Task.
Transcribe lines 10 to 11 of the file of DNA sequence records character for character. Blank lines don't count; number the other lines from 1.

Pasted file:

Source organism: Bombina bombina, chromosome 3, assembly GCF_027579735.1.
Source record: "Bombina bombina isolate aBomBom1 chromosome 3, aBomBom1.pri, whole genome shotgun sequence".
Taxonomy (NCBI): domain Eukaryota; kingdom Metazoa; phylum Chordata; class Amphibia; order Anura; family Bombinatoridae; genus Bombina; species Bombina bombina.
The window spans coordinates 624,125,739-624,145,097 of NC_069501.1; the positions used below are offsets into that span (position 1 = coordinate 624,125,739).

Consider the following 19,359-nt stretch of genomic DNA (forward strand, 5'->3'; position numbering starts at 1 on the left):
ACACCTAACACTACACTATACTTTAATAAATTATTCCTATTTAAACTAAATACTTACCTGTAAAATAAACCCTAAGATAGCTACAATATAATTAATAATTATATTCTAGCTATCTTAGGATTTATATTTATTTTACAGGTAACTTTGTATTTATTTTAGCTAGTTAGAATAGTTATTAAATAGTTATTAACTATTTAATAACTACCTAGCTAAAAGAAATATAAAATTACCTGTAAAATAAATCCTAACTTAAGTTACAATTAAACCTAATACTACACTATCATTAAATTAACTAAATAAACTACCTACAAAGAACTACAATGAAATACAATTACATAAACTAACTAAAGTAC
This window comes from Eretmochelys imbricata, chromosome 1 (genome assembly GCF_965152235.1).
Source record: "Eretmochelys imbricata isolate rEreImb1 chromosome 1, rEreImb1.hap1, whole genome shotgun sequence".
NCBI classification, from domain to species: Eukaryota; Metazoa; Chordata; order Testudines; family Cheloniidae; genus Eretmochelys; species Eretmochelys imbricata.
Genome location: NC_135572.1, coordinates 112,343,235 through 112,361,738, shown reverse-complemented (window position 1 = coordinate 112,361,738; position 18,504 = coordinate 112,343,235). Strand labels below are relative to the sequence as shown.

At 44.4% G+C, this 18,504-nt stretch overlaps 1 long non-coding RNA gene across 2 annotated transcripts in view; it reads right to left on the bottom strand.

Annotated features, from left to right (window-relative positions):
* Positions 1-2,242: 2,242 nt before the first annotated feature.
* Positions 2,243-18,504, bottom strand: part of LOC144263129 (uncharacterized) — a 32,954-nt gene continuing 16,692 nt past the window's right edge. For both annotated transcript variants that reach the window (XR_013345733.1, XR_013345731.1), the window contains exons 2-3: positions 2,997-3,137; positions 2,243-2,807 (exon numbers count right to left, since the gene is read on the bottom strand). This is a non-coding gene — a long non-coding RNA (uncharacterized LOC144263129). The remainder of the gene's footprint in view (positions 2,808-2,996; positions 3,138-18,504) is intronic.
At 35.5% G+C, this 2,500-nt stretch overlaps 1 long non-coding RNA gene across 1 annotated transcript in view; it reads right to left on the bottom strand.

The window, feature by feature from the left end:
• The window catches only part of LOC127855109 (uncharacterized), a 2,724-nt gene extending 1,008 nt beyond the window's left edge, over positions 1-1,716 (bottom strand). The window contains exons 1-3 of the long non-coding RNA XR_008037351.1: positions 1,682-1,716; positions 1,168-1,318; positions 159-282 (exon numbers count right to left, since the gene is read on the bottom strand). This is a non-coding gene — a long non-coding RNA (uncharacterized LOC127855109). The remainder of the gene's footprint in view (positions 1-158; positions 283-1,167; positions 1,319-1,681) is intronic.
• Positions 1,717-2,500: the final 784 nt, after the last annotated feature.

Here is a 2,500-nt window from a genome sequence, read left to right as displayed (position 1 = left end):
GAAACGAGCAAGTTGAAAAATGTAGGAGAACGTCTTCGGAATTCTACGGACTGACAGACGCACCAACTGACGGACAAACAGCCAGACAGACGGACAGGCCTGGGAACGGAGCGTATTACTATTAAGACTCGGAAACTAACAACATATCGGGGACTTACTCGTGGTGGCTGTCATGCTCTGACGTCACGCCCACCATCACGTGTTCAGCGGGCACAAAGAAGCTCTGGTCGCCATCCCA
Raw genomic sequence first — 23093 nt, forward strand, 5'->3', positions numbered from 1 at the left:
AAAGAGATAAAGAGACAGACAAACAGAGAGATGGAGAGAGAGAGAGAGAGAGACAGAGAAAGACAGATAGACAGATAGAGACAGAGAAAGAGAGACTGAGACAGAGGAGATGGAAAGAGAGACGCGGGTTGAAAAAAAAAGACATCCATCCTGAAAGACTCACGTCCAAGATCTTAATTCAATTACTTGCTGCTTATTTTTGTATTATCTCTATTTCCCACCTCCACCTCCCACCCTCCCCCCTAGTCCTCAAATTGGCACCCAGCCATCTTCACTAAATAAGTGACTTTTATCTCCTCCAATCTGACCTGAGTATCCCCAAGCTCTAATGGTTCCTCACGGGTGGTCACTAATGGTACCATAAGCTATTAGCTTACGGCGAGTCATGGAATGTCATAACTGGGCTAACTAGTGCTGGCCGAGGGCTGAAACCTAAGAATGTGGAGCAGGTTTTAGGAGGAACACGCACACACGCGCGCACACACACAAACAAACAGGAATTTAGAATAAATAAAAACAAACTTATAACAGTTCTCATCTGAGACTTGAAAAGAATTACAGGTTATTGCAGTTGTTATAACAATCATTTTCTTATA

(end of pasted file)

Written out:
Genome location: NC_135572.1, coordinates 112,343,235 through 112,361,738, shown reverse-complemented (window position 1 = coordinate 112,361,738; position 18,504 = coordinate 112,343,235). Strand labels below are relative to the sequence as shown.

At 44.4% G+C, this 18,504-nt stretch overlaps 1 long non-coding RNA gene across 2 annotated transcripts in view; it reads right to left on the bottom strand.